CW500: How can social networking be an integral part of a company’s IT strategy?

CW500: How can social networking be an integral part of a company’s IT strategy?

CW500: How can social networking be an integral part of a company’s IT strategy?

Date: May 27, 2010

Social media is revolutionising the way people interact online, and as such presents many opportunities for IT leaders to help their organisations engage with customers, to improve internal collaboration, and to develop their own profile to help boost their career. But how should CIOs makes the most of those opportunities?

Computer Weekly editor in chief Bryan Glick talked to BT chief scientist JP Rangaswami, formerly global CIO at Dresdner Kleinwort and CIO of BT Global Services. JP talked about how social networking can become an integral part of a company’s IT strategy, how these tools can help acquire and engage customers, and how IT leaders can use them to build their “personal brand” and contact network.

 


Read the full transcript from this video below:  

CW500: How can social networking be an integral part of a company’s IT strategy?

Bryan Glick: Hello. Welcome to the CW500 Club. I am here tonight with JP
Rangaswami who is the chief scientist at BT, and JP has been talking
to our audience of IT leaders about social media and how CIOs should
be using social media as part of their IT strategy. JP, welcome to CW
500. Thank you very much for coming on, much appreciated.

A lot of people in professional IT, if you like, still look at social
media and think it is all Facebook, Twitter, kids, and posting up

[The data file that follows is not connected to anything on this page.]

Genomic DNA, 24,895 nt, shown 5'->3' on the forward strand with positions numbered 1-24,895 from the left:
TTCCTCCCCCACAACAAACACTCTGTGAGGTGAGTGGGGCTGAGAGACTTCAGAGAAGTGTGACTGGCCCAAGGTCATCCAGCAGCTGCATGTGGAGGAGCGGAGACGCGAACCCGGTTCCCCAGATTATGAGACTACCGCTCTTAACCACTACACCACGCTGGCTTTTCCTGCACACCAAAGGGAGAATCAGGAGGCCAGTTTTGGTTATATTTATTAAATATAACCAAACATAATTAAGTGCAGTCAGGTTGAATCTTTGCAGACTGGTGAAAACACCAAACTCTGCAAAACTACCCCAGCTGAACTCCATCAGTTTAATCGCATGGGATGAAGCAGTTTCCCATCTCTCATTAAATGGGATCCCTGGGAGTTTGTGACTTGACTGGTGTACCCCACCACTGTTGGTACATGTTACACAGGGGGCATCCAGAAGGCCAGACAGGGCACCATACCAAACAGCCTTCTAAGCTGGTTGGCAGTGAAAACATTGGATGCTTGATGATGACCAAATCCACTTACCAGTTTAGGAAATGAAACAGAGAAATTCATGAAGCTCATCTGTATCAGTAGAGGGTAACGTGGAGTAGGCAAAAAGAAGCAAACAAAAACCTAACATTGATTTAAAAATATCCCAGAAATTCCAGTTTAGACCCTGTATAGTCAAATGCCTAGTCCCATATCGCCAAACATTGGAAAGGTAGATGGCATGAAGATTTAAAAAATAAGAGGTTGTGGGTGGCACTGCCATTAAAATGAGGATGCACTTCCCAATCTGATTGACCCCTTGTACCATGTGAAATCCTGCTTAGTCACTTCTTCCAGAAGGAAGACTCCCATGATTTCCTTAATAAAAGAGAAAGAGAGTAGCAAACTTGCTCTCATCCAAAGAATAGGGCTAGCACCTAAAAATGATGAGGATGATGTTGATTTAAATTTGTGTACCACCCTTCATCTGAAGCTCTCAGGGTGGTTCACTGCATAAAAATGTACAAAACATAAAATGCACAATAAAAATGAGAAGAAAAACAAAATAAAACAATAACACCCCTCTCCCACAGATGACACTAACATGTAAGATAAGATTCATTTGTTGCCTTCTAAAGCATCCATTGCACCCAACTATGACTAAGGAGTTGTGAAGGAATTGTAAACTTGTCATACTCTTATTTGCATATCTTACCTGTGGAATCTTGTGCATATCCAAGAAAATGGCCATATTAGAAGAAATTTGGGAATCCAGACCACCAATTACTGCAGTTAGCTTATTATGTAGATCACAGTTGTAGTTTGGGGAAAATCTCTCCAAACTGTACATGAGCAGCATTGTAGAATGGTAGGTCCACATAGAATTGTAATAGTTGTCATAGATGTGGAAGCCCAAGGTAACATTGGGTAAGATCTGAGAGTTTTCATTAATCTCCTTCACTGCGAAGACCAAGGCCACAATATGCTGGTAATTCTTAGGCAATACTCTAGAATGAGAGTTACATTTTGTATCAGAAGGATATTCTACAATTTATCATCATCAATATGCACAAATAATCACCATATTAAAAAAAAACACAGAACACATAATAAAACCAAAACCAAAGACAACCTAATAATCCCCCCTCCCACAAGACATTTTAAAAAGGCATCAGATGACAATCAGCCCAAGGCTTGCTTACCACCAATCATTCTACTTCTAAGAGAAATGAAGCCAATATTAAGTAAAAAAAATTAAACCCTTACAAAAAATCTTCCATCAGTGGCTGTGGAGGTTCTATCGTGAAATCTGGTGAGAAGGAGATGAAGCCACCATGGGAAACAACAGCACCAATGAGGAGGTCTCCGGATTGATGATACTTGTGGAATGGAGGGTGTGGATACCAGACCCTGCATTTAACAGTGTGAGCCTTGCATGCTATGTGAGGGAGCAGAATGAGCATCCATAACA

photos of university students when they have had a few to drink. What
should CIOs look to social media for? What roles can social media play
in helping IT leaders?

JP Rangaswami: I think most CIOs would want to have a serious conversation with
their customers. You have three or four key topics you want to talk to
customers about: What are the business issues they are facing? What
kind of solutions they would like to those problems. What kind of time
and cost is associated with getting them? When they see something,
feedback on how good it is, in the fit with the particular problem.
Throughout history, whatever I have known about IT in the last 30
years, doing that part of the work, engaging with the customer,
gathering the requirements, and the context in which they are done,
building things to time, quality and price, and then making sure you
understand the feedback loops, has been a core part of the CIO's job.
I think one way of looking at what is happening with social media is
your customer has already gone there. Your customers are on Twitter,
on Facebook, have blogs and market-facing social media activity
already. Strangely, the CIO is one of the last of the breed to try and
adopt it when actually I feel we should have led it. This is a
communications environment primarily; it involves content management,
network communications and bringing in the right kind of rules for
privacy and confidentiality. More than anything else, the opening
reason is if you want to talk to your customers, you should be where
they are. As an increasing number of people, Facebook has 425 million
people and none of them are your customers; fine. If Twitter has 90
million and none of them are your customers, also fine. Think hard
before you make that statement as to whether no part of your customer
base is there. I think that's the primary reason.

Bryan Glick: Can you give us some examples perhaps, of how you, as a CIO,
have used social media, both where you are now at BT or in other roles
you have been in?